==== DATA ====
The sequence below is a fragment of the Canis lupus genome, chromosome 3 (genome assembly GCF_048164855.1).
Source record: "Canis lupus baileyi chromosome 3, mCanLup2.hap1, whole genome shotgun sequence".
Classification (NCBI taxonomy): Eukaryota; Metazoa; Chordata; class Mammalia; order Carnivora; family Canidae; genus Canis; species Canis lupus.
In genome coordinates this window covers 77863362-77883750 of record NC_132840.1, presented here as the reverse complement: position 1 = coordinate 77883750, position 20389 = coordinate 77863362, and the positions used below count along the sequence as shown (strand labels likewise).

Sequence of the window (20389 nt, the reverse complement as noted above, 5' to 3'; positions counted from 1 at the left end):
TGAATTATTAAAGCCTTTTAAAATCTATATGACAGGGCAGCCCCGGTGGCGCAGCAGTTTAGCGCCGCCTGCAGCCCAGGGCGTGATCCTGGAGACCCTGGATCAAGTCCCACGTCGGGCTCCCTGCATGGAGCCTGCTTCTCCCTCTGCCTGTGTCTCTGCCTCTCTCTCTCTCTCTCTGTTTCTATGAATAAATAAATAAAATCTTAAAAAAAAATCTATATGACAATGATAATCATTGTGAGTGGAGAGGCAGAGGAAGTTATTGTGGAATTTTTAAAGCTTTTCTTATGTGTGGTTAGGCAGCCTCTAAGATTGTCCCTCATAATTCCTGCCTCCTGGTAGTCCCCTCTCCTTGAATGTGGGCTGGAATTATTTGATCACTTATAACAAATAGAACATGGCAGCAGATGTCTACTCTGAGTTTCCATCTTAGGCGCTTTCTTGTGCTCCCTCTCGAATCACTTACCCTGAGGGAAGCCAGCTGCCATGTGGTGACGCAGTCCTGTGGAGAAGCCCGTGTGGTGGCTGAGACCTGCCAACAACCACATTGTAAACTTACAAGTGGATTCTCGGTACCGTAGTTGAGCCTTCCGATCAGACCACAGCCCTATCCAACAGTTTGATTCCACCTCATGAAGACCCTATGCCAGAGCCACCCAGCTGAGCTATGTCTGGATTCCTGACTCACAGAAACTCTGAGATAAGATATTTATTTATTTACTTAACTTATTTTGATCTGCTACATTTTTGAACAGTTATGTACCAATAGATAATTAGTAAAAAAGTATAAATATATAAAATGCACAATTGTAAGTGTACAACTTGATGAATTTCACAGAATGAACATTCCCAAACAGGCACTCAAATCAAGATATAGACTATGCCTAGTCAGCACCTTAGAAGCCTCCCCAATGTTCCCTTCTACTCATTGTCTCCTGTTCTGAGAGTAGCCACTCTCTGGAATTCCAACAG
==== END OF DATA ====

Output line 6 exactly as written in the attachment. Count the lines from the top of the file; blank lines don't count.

TGAATTATTAAAGCCTTTTAAAATCTATATGACAGGGCAGCCCCGGTGGCGCAGCAGTTTAGCGCCGCCTGCAGCCCAGGGCGTGATCCTGGAGACCCTGGATCAAGTCCCACGTCGGGCTCCCTGCATGGAGCCTGCTTCTCCCTCTGCCTGTGTCTCTGCCTCTCTCTCTCTCTCTCTGTTTCTATGAATAAATAAATAAAATCTTAAAAAAAAATCTATATGACAATGATAATCATTGTGAGTGGAGAGGCAGAGGAAGTTATTGTGGAATTTTTAAAGCTTTTCTTATGTGTGGTTAGGCAGCCTCTAAGATTGTCCCTCATAATTCCTGCCTCCTGGTAGTCCCCTCTCCTTGAATGTGGGCTGGAATTATTTGATCACTTATAACAAATAGAACATGGCAGCAGATGTCTACTCTGAGTTTCCATCTTAGGCGCTTTCTTGTGCTCCCTCTCGAATCACTTACCCTGAGGGAAGCCAGCTGCCATGTGGTGACGCAGTCCTGTGGAGAAGCCCGTGTGGTGGCTGAGACCTGCCAACAACCACATTGTAAACTTACAAGTGGATTCTCGGTACCGTAGTTGAGCCTTCCGATCAGACCACAGCCCTATCCAACAGTTTGATTCCACCTCATGAAGACCCTATGCCAGAGCCACCCAGCTGAGCTATGTCTGGATTCCTGACTCACAGAAACTCTGAGATAAGATATTTATTTATTTACTTAACTTATTTTGATCTGCTACATTTTTGAACAGTTATGTACCAATAGATAATTAGTAAAAAAGTATAAATATATAAAATGCACAATTGTAAGTGTACAACTTGATGAATTTCACAGAATGAACATTCCCAAACAGGCACTCAAATCAAGATATAGACTATGCCTAGTCAGCACCTTAGAAGCCTCCCCAATGTTCCCTTCTACTCATTGTCTCCTGTTCTGAGAGTAGCCACTCTCTGGAATTCCAACAG